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Epigenetic Regulation of T cell Activation and Immunotherapy

The Johns Hopkins University School of Medicine
Brian Ladle, MD, PhD
Grant Type: 
Young Investigator Grants
Year Awarded: 
Type of Childhood Cancer: 
Project Description: 

One reason cancer cells grow uncontrollably is because they turn off genetic brakes on growth using a process called DNA methylation. Drugs that block DNA methylation appear to stop cancer from growing and make it more sensitive to other treatments. However, little is known about the impact of these drugs on the normal immune system.

The enzymes that cause DNA methylation are expressed at high levels in T cells of the immune system after activation but only a few genes they turn off are known. We have shown that blocking these enzymes in T cells changes the type of immune response in a way that may help the immune system to destroy cancer cells.

Project Goal
My project seeks to understand:
1) How DNA methylation limits T cell killing of tumor cells, and
2) How blocking DNA methylation can improve cancer vaccines to treat pediatric cancers.

We predict blocking a key DNA methylation enzyme will improve vaccine responses in mice and allow us to identify new genes that are turned off in T cells by DNA methylation. We will use this knowledge to improve the effect of cancer-specific tumor vaccines by giving them in combination with drugs that block DNA methylation.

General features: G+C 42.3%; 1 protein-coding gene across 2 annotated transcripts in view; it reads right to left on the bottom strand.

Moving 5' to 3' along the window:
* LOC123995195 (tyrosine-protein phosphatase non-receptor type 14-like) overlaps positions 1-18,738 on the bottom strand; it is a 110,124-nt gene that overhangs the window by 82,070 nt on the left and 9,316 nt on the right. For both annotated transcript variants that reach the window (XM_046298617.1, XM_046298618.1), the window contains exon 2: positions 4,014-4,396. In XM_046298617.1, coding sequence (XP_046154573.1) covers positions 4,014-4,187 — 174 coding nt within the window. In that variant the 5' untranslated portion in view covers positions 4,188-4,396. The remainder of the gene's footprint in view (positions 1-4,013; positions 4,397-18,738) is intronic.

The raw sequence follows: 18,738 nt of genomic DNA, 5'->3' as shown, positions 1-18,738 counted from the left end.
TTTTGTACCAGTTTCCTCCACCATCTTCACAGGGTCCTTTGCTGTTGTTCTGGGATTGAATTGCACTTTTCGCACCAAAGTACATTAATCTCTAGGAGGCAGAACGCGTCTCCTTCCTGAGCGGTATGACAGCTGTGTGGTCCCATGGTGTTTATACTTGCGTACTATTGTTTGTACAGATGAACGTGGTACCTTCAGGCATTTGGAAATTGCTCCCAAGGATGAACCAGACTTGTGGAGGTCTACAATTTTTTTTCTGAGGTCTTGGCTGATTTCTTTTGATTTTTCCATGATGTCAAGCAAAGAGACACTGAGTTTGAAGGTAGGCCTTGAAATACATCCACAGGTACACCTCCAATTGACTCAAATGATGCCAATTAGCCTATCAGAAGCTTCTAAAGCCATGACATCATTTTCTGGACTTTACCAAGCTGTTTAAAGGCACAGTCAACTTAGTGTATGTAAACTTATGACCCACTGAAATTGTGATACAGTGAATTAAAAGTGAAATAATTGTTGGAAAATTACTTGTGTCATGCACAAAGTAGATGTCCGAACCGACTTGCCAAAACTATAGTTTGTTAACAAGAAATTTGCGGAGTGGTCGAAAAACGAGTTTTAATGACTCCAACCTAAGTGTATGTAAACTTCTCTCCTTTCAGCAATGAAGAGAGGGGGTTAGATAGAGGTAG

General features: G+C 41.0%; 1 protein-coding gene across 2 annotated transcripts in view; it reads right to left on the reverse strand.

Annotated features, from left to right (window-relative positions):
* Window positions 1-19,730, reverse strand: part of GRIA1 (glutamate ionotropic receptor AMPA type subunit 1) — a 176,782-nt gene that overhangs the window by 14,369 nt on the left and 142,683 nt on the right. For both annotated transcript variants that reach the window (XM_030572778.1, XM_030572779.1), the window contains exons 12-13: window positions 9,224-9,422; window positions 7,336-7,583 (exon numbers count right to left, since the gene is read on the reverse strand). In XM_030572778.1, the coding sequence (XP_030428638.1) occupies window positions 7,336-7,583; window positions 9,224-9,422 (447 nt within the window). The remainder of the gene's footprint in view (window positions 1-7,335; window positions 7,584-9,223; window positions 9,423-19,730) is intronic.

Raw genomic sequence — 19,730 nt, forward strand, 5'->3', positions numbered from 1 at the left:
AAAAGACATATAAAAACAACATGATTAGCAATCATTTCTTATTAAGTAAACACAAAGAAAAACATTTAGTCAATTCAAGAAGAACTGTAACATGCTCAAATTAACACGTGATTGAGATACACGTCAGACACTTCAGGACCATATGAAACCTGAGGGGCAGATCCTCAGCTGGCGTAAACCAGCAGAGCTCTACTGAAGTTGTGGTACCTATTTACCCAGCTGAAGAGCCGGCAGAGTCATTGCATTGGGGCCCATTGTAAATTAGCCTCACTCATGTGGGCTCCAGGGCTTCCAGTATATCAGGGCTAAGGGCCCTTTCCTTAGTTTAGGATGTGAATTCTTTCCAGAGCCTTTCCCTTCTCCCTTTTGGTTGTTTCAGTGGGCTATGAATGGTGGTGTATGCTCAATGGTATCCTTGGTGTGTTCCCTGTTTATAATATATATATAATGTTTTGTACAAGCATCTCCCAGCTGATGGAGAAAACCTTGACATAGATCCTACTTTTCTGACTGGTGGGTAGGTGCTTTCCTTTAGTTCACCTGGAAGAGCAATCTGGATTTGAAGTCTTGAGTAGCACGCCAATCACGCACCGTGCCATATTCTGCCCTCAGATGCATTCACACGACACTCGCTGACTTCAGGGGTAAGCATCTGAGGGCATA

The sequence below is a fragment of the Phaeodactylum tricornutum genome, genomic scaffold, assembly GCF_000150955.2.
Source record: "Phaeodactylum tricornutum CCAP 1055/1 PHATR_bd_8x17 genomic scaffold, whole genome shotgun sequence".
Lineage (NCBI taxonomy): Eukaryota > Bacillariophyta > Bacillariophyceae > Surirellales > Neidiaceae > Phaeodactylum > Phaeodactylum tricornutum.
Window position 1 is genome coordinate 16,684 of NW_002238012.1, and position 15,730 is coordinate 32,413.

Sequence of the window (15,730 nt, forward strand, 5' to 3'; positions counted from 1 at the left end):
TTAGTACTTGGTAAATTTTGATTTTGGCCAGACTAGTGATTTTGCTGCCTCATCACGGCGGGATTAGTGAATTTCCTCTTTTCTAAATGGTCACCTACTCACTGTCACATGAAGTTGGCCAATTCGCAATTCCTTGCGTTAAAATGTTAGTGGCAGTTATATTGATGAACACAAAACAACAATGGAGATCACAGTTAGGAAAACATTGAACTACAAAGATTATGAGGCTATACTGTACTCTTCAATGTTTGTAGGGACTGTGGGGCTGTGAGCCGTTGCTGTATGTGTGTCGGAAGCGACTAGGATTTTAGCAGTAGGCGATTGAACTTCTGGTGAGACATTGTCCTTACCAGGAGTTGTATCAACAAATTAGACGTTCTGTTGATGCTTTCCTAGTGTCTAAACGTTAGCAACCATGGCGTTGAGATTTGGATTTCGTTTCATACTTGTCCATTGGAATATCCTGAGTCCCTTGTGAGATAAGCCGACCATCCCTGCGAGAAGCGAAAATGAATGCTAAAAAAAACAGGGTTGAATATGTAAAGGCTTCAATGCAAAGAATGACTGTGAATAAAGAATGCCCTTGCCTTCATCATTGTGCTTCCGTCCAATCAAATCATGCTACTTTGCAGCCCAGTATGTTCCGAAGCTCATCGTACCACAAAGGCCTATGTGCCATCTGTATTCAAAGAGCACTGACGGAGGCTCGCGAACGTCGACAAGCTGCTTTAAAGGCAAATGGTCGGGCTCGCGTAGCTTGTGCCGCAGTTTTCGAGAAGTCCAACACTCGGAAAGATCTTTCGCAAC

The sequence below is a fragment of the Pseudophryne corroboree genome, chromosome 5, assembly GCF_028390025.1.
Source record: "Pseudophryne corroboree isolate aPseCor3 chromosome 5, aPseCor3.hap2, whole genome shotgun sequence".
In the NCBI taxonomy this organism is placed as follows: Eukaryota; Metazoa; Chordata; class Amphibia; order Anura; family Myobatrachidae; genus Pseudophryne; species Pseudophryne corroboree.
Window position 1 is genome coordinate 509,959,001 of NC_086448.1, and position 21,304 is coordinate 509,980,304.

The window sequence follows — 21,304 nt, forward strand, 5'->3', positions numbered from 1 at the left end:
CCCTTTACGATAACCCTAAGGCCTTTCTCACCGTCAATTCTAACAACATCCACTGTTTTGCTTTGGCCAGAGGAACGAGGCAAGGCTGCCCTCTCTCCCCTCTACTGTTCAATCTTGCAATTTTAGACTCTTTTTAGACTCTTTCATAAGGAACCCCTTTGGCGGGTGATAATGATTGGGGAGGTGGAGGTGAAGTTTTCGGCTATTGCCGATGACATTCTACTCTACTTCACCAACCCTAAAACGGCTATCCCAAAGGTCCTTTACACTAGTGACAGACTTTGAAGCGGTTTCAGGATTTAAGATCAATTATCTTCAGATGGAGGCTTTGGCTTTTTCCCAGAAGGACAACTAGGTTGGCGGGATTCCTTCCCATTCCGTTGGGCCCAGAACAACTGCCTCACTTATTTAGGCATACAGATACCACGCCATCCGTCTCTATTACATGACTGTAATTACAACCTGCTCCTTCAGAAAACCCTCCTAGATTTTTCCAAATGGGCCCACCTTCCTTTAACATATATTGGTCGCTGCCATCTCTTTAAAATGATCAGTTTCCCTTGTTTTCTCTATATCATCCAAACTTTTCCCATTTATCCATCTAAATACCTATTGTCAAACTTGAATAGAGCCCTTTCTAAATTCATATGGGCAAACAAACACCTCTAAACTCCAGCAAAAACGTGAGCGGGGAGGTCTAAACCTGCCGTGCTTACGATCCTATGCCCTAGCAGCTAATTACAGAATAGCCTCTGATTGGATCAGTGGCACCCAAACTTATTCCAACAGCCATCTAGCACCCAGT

Project Update (March 2017)

Our research tries to develop treatments for cancer that will activate your immune system – specifically T cells – to seek out and destroy cancer, no matter where it is in the body or when it might come back. Cancers find ways to shut off the immune system and allow tumor growth and spread. We’re trying to understand how to overcome these suppressive signals and generate strong anti-cancer immune responses. We have discovered that the protein DNMT3a found in your immune cells controls how your immune system can generate a memory response to an infection or tumor. Using mouse models, we are now trying to improve the effectiveness of cancer vaccines combining them with drugs that inhibit DNMT3a.